At the peak of the SARS-CoV-2 (COVID-19) pandemic, the medical field understandably shifted its efforts to treating patients with COVID-19 and developing vaccines. As people quarantined, other routine medical treatments became less common. One such treatment was routine immunization.

April 24 to 30, 2022 is World Immunization Week, as the World Health Organization (WHO) seeks to promote vaccinations for protection against disease around the world.¹ Routine immunization against conditions like measles, diphtheria, and tetanus were commonplace worldwide long before the COVID-19 pandemic. But as the pandemic grew, routine immunization was disrupted. How can this disruption be addressed?

How COVID-19 Affected Routine Immunization Rates in Children

Though we may not know the entire scope, it is clear that the beginning of the pandemic significantly disrupted routine immunization around the world. A recent study in The Lancet Global Health used WHO data to get a sense of routine immunization disruption in 2020.² In April of 2020, over 50% of WHO member states or countries in the African region, the Americas, the Eastern Mediterranean region, and the South-East Asian region reported disruption to routine immunization sessions. The Americas saw reduced demand for vaccination services in 80% of countries, while 50% had difficulty getting vaccination supplies and 67% had limited workforce availability.

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The result of these disruptions was a significant drop-off in administered vaccination doses for much of 2020 compared to similar months in 2019. Globally, there was a decrease of greater than 30% in administered doses of the diphtheria-pertussis-tetanus-containing vaccine (DTP) and the measles-containing vaccine (MCV1) in April 2020 compared to April 2019. In the WHO South-East Asian region, it was over 50%. The Americas saw a 30% year-over-year decrease in MCV1 doses in April 2020, with numbers increasing in May and June before falling again in July.

The researchers concluded that the data showed a large disruption, and that while there was in time a partial resumption, more was needed for an effective catch-up.

Addressing and Mitigating Disruption in Childhood Immunization Rates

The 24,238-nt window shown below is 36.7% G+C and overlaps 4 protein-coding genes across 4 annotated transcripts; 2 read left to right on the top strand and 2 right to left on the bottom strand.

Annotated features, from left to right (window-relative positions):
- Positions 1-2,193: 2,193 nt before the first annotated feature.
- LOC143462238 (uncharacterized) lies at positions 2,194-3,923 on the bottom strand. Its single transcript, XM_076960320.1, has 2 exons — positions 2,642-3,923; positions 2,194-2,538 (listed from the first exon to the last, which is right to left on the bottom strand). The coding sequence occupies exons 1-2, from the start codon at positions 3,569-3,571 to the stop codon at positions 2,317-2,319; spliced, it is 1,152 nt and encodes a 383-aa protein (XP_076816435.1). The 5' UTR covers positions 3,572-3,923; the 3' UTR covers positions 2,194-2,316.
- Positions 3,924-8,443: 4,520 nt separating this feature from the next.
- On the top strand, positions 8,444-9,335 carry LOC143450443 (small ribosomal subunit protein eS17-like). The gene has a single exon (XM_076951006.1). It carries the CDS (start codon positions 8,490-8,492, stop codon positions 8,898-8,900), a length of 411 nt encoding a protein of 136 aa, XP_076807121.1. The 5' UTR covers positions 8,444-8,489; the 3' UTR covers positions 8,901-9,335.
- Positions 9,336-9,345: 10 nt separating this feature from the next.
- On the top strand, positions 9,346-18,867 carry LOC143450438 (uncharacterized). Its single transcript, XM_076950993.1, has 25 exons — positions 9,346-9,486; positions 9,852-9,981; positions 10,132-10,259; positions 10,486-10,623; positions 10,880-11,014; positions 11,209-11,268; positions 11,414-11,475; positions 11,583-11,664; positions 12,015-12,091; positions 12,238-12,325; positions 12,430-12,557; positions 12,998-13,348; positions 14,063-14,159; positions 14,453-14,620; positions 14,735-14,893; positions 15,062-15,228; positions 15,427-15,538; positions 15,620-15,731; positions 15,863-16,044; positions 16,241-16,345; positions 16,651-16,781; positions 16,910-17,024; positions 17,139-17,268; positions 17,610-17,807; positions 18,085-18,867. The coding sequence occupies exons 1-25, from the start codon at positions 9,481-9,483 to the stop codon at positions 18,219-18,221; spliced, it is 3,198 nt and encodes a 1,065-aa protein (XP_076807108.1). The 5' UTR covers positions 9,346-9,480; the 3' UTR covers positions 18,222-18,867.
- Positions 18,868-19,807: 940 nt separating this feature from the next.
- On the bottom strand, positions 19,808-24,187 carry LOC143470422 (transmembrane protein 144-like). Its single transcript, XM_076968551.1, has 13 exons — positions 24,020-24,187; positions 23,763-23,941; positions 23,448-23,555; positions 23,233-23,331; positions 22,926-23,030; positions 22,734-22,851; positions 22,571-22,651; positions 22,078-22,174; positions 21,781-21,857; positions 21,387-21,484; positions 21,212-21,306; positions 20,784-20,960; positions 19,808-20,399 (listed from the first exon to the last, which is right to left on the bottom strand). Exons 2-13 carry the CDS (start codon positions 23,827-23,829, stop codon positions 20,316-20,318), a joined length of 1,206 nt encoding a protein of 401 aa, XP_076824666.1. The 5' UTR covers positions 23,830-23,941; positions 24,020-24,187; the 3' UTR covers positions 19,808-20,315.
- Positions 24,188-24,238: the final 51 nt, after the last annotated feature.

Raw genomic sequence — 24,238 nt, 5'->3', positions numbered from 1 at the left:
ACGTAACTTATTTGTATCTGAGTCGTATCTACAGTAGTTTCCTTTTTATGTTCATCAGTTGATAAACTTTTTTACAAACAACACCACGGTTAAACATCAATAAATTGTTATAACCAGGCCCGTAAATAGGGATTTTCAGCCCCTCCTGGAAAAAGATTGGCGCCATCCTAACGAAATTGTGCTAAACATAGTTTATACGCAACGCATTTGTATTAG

How can these disruptions be addressed and mitigated now following the peak of the COVID-19 pandemic? A 2021 study in BMJ Global Health looked into how Nepal, Senegal, and Liberia worked to address its effects, and found potential solutions for the rest of the world.³ Routine immunization efforts suffered at the beginning of the pandemic in these countries for a number of reasons; delayed shipments of vaccination supplies, fear of COVID-19 exposure, and difficulty accessing vaccination, among others.

Some of the ways these countries addressed those concerns and tried to mitigate disruption included:

  • Implementing more communication and outreach programs
  • Increasing alternative delivery options for vaccination, including additional hours and home visits
  • Leveraging current records to track which patients are missing doses
  • Conducting catch-up services and campaigns once COVID-19 risks could be mitigated

These attempts at mitigation, the researchers concluded, were important components of addressing disruption in childhood immunizations. However, they also stressed that one-size-fits-all strategies to get patients caught up should be avoided.


1. World Immunization Week 2022. World Health Organization. Accessed April 22, 2022.

2. Shet A, Carr K, Danovaro-Holliday MC, et al. Impact of the SARS-CoV-2 pandemic on routine immunisation services: evidence of disruption and recovery from 170 countries and territories. Lancet Glob Health. 2022;10(2):e186-e194. doi:10.1016/S2214-109X(21)00512-X

3. Dixit SM, Sarr M, Gueye DM, et al. Addressing disruptions in childhood routine immunisation services during the COVID-19 pandemic: perspectives from Nepal, Senegal and Liberia. BMJ Glob Health. 2021;6(7):e005031. doi:10.1136/bmjgh-2021-005031